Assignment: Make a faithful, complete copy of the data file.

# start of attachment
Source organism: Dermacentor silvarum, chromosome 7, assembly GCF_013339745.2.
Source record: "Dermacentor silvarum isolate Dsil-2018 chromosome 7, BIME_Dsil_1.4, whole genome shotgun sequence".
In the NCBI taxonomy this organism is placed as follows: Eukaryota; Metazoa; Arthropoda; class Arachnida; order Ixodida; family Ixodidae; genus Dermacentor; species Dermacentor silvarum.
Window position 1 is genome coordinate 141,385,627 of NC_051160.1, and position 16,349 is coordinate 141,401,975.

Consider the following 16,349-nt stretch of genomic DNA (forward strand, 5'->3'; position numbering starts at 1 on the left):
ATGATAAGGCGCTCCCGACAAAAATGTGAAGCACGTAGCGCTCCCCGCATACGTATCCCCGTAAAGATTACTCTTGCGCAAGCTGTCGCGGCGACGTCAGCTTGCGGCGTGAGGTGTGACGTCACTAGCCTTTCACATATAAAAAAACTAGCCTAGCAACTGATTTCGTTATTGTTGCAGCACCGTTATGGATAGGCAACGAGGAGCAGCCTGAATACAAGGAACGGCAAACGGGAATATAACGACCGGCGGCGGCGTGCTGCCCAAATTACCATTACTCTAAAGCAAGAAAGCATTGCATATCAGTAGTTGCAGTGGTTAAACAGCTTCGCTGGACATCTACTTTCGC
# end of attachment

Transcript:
Source organism: Dermacentor silvarum, chromosome 7, assembly GCF_013339745.2.
Source record: "Dermacentor silvarum isolate Dsil-2018 chromosome 7, BIME_Dsil_1.4, whole genome shotgun sequence".
In the NCBI taxonomy this organism is placed as follows: Eukaryota; Metazoa; Arthropoda; class Arachnida; order Ixodida; family Ixodidae; genus Dermacentor; species Dermacentor silvarum.
Window position 1 is genome coordinate 141,385,627 of NC_051160.1, and position 16,349 is coordinate 141,401,975.

Consider the following 16,349-nt stretch of genomic DNA (forward strand, 5'->3'; position numbering starts at 1 on the left):
ATGATAAGGCGCTCCCGACAAAAATGTGAAGCACGTAGCGCTCCCCGCATACGTATCCCCGTAAAGATTACTCTTGCGCAAGCTGTCGCGGCGACGTCAGCTTGCGGCGTGAGGTGTGACGTCACTAGCCTTTCACATATAAAAAAACTAGCCTAGCAACTGATTTCGTTATTGTTGCAGCACCGTTATGGATAGGCAACGAGGAGCAGCCTGAATACAAGGAACGGCAAACGGGAATATAACGACCGGCGGCGGCGTGCTGCCCAAATTACCATTACTCTAAAGCAAGAAAGCATTGCATATCAGTAGTTGCAGTGGTTAAACAGCTTCGCTGGACATCTACTTTCGC